On 13 February 2015, United Nations Secretary-General Ban Ki-moon appealed to Indonesia not to execute the remaining prisoners on death row for drug-related offenses. U.N. spokesman Stephane Dujarric said Ban had spoken with Indonesian Foreign Minister Retno Marsudi “to express his concern at the recent application of capital punishment in Indonesia.” “The United Nations opposes the death penalty under all circumstances,” Dujarric said in a statement.
On 29 April 2015, defying intense pressure from the international community, the government executed another eight drug convicts at 12:30 a.m. on Nusakambangan prison island near Cilacap in Central Java. The eight were Indonesian Zainal Abidin, Australians Andrew Chan and Myuran Sukumaran, Brazilian Rodrigo Gularte, Nigerians Sylvester Obiekwe Nwolise, Raheem Agbaje Salami and Okwudili Oyatanze, Ghanaian Martin Anderson. Chan and Sukumaran were arrested on the holiday island of Bali in 2005 for trying to smuggle 8 kg of heroin to Australia. They were convicted for being the ringleaders of a group of Australian heroin traffickers known as the Bali Nine. Mary Jane Fiesta Veloso of the Philippines, the only female convict due to be shot alongside Andrew Chan and Myuran Sukumaran, was spared the firing squad after she agreed to give evidence on drug syndicates. The eight death penalties were carried out after Jakarta rejected last-ditch pleas from the prisoners’ families and the international community. The proposed death sentences were condemned by the United Nations, and have caused diplomatic tensions between Australia and Indonesia.
On 19 November 2015, Indonesia said the government had postponed planned executions of drug traffickers as it focused on fixing the economy. Coordinating Minister for Political, Legal and Security Affairs, Luhut Panjaitan, denied reports that the Indonesian government had declared a moratorium on the death penalty, saying the moratorium would not be permanent.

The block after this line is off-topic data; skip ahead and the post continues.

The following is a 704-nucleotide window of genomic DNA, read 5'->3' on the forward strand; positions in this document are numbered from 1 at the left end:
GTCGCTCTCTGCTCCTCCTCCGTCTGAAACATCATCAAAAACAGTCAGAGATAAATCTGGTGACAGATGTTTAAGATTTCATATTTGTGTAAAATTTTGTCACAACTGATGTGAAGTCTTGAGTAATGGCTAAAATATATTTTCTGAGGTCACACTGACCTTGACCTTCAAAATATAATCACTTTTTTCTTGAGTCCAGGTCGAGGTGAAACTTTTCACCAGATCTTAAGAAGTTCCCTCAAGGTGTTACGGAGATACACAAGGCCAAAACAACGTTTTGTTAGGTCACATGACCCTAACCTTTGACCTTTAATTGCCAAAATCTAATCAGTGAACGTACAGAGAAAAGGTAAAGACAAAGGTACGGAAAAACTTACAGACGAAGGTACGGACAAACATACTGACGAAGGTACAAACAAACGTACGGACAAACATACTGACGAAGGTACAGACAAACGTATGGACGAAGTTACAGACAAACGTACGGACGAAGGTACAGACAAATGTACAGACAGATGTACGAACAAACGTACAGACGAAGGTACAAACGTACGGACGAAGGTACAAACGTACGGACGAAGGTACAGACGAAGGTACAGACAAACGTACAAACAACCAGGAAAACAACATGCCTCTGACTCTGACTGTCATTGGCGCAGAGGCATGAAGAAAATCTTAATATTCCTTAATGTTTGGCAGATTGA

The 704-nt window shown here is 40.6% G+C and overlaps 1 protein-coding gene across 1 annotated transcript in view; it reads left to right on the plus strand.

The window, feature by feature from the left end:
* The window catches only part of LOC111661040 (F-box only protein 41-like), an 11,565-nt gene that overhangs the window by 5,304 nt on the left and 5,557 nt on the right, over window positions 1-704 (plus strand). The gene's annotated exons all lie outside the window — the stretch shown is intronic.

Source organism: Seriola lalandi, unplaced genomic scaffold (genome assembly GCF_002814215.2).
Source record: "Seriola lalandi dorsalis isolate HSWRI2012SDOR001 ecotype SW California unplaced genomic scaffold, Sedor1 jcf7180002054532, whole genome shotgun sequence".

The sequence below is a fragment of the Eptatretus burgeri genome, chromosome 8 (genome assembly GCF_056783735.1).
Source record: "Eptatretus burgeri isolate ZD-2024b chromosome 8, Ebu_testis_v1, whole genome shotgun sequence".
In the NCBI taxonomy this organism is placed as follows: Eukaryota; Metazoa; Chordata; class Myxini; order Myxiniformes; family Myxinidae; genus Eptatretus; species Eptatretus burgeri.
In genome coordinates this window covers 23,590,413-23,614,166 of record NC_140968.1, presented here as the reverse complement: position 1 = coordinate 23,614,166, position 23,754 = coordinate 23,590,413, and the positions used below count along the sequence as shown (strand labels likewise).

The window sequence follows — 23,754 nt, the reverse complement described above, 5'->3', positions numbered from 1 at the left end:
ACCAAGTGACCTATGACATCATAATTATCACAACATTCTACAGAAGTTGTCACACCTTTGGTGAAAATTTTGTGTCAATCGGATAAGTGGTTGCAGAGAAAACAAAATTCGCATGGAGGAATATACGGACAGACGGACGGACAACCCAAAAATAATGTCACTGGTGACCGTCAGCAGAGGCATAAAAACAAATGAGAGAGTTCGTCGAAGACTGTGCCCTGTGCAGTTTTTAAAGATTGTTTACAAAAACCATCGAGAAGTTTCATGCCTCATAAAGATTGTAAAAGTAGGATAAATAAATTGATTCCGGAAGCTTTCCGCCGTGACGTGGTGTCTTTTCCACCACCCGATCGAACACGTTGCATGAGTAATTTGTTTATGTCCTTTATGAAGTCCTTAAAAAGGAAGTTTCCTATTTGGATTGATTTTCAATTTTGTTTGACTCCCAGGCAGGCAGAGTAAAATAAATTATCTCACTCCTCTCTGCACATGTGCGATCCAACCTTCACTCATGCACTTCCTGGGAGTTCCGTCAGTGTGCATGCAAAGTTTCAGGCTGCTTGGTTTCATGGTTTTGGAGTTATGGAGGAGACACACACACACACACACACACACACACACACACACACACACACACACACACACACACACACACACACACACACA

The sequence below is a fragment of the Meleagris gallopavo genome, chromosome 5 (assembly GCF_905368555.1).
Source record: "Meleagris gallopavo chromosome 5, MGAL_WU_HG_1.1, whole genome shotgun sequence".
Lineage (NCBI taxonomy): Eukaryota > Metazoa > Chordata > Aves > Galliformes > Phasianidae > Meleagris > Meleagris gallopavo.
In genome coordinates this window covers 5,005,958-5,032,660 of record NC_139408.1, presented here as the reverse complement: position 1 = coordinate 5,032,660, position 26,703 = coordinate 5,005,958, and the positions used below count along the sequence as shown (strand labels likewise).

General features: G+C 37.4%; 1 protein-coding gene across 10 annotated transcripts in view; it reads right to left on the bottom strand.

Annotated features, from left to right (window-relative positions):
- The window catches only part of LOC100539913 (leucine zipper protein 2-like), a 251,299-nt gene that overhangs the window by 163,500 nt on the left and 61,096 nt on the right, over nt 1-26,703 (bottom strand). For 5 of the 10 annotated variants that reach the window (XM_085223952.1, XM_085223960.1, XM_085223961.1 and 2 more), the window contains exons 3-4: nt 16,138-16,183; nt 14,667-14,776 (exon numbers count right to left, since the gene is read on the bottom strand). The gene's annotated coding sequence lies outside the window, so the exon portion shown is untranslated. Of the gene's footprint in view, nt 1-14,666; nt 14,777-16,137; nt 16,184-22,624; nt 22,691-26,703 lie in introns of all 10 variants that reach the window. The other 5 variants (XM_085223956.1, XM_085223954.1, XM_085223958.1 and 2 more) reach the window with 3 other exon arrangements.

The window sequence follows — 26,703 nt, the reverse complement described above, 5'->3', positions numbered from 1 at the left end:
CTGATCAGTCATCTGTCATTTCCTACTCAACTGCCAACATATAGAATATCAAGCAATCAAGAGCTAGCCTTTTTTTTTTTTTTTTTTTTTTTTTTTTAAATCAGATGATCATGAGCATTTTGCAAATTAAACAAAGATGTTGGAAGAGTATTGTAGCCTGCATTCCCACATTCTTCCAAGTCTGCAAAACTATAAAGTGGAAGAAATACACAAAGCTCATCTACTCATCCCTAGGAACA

On 18 April 2016, President Joko Widodo defended the use of the death penalty for drug offenses, arguing that drug abuse constitutes an emergency. He said 30-50 people a day die in Indonesia because of drugs. He spoke after meeting German Chancellor Angela Merkel, who underlined Germany's opposition to capital punishment and its wish for Indonesia "not to implement it if possible." Since the independence, in 1945, Indonesia executed 82 people (as of 31 December 2017). Top secret death
Generally, death sentences are carried out by firing squad early in the morning, and the authorities divulge news of executions after they have taken place, with relatives, lawyers and the condemned people themselves being kept in the dark before the actual executions take place.
The condemned are informed of their execution only 72 hours in advance.
The practice of the death penalty in a shroud of secrecy highlights is not only devastating for the individuals and their families; it can also prevent last minute appeals for a stay of execution.
No executions were carried out in 2014. However, in 2015 Indonesia put fourteen drug convicts to death, in the first executions to take place under new President Joko “Jokowi” Widodo, who took office in October 2014.